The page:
Written: December 24, 2003
For a while, I’ve been trying to find a way to cleanly distinguish pop music from classical music. Not with an eye towards claiming that classical music is superior to pop music (well, maybe), but just as a useful tool (useful how, I don’t really know). I realize it’s not possible to separate the totality of music into those two categories – but I think the distinction might be handy nonetheless. I have failed conclusively, for a variety of interesting reasons.
One of the first lines of defense (as it were) is to claim that pop music isn’t as ‘sophisticated’ as classical music. But generally, the word ‘sophisticated’ is defined and used in a limited and self-serving way, one transparent step removed from “I know it when I hear it.” Some pop uses pretty complicated and subtle techniques – although, I suppose, the words ‘complicated’ and ‘subtle’ are in and of themselves loaded with value judgements, which I’ll ignore for now. But I think the fact that there is sometimes overlap in technique and/or language is enough to discount this line of thought.
More meaningful, perhaps, is the idea that classical music exists as a kind of Platonic ideal. That is to say, a piece of classical music doesn’t really exist in any concrete way. I can’t point to the score of a Beethoven symphony and claim that it defines the symphony. Nor can I do the same to a performance or a recording of it. Those are manifestations of the music, or realizations of it – but they are far from the totality of it.
Pop, on the other hand, works differently. A CD of, for example, The Beatles’ music encompasses the whole of it. Abbey Road will never change, I can point to something specific and claim with confidence that it is the entirety of Abbey Road. Live performances of it (although the Beatles had stopped touring long before, I think) would have been ‘live performances of Abbey Road’. The distinction might be considered semantic – but semantics are important. Similarly, any band covering Abbey Road isn’t performing ‘Abbey Road’ – they’re covering it, producing something entirely separate, that would probably be considered Band X’s version of Abbey Road.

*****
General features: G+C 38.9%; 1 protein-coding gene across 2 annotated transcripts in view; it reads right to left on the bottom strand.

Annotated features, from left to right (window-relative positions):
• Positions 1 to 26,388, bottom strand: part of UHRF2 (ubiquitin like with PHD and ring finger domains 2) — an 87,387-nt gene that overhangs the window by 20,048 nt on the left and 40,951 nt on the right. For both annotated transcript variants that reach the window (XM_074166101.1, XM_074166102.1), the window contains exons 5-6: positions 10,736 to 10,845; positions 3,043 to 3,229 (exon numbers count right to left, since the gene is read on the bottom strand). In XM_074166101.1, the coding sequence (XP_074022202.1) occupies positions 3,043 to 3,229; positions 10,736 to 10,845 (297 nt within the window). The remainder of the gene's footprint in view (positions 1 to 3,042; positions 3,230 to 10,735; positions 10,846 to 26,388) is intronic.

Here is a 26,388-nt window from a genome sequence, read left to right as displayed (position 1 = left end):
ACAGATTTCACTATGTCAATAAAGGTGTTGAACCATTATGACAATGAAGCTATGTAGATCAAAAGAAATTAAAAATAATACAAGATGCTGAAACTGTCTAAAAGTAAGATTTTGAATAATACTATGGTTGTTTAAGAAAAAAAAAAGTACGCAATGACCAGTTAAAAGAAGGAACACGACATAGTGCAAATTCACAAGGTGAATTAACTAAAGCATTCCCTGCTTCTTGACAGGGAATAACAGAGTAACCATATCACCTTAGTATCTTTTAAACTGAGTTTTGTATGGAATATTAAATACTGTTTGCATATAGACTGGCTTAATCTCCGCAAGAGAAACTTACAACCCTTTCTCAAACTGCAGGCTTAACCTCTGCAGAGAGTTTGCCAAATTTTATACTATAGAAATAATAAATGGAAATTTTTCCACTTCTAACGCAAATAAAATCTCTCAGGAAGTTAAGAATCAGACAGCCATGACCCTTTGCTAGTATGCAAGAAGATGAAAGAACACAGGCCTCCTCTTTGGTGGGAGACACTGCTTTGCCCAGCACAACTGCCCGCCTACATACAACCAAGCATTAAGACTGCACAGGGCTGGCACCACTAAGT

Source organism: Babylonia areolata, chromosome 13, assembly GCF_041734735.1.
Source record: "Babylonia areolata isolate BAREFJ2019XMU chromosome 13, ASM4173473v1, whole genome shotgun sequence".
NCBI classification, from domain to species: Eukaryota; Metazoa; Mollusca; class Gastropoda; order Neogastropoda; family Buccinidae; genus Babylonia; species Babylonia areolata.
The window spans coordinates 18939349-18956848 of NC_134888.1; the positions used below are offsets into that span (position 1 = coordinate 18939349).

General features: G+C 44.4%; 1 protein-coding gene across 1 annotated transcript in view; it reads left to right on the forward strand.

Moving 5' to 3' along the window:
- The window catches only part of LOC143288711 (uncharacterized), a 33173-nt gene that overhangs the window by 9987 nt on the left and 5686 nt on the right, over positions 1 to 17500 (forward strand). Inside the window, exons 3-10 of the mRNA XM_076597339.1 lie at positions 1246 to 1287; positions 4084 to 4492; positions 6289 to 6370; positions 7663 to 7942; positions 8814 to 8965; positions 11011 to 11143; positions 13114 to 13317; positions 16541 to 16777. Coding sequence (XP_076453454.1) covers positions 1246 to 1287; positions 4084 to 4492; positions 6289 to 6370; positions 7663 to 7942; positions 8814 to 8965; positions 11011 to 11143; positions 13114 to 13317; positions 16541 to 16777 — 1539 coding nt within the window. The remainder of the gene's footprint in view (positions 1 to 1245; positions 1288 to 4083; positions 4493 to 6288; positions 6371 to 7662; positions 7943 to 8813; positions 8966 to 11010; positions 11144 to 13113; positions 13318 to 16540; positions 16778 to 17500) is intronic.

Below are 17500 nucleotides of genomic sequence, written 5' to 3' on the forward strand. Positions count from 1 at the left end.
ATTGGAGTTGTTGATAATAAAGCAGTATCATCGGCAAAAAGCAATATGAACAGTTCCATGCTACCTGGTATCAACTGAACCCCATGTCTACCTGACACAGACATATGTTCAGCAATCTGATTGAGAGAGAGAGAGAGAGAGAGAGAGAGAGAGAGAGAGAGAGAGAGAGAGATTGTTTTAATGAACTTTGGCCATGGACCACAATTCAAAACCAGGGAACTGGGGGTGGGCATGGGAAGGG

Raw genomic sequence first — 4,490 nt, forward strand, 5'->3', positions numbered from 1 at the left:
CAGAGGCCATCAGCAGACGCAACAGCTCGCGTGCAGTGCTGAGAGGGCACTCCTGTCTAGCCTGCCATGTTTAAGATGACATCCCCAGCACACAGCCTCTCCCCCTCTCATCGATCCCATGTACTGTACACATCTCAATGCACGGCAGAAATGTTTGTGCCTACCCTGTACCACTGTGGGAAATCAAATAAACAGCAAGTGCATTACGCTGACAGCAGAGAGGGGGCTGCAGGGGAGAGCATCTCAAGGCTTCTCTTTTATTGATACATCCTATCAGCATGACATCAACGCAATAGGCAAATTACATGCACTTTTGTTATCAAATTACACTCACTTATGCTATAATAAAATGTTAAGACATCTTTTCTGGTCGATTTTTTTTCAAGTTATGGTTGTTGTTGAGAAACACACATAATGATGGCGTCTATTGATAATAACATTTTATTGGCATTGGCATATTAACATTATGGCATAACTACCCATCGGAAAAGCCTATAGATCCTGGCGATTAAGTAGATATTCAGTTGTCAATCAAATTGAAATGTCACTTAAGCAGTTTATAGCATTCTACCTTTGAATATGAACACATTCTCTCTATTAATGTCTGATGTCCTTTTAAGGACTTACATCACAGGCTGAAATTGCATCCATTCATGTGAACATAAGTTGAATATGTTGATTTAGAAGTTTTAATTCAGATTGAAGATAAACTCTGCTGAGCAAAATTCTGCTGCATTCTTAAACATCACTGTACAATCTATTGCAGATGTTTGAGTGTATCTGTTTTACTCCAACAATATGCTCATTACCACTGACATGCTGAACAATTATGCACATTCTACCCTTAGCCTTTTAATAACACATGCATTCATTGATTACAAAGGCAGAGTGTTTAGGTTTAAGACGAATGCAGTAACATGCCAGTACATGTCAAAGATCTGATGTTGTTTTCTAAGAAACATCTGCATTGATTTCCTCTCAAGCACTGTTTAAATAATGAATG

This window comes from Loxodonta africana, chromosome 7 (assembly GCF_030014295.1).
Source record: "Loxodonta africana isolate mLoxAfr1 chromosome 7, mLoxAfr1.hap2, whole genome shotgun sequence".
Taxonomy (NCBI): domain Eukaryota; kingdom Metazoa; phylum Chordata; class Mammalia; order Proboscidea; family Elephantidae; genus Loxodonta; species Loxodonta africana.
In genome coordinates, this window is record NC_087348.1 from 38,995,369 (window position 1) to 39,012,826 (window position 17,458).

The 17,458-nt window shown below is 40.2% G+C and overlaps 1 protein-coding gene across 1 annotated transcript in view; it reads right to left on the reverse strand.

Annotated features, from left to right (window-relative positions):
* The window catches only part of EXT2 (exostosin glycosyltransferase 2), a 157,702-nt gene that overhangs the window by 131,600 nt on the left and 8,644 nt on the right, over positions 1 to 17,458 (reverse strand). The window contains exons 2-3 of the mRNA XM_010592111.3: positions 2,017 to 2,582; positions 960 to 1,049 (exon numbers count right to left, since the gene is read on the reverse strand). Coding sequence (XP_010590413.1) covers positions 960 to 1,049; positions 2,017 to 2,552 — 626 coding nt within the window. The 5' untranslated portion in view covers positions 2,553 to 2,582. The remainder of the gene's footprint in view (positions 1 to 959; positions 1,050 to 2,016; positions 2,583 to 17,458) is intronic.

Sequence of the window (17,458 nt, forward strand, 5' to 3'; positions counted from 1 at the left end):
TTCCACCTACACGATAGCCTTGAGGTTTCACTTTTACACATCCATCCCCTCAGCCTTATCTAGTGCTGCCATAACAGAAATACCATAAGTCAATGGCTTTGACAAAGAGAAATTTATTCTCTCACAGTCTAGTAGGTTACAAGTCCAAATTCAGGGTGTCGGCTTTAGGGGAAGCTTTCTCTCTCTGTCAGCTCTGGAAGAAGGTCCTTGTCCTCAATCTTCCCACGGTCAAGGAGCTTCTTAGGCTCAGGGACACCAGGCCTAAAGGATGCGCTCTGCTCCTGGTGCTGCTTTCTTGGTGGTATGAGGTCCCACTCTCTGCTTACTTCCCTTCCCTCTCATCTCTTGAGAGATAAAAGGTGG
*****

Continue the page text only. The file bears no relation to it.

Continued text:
This breaks down too, though. What about an old pop standard, like ‘My Funny Valentine’, that exists to be interpreted very differently by different performers? What about a purely electronic piece of classical music, like Stockhausen’s Gesang der Junglinge which will always remain the same? There are enough examples to cripple this distinction as well.
Having said all that, though, I realize that my attempt to separate the two is inherently and egregiously flawed. I assume that there is a difference between the two. That, I’m not particularly concerned about. Worse, I’m starting with already-formed assumptions about what music fits into the ‘pop’ category and what music fits into the ‘classical’ category, and simply trying to find a definition that satisfies that assumption. Hm.
One of the best attempts at delineating the two is a quote from composer Robert Ashley:
Popular music, when it works, reminds us of something we already know, or it reminds us of something we’ve already experienced.
Implicit is that art music is that music which introduces us to the unfamiliar. I like this very much, and it seems more important than the pop/classical distinction. What it means for me is that some music I might have initially assumed was ‘pop music’ can be considered ‘art music’, and vice versa. Any music that makes us experience something new can be considered art. [7/15/2004: Of course, the question of whether that makes it good is entirely separate.]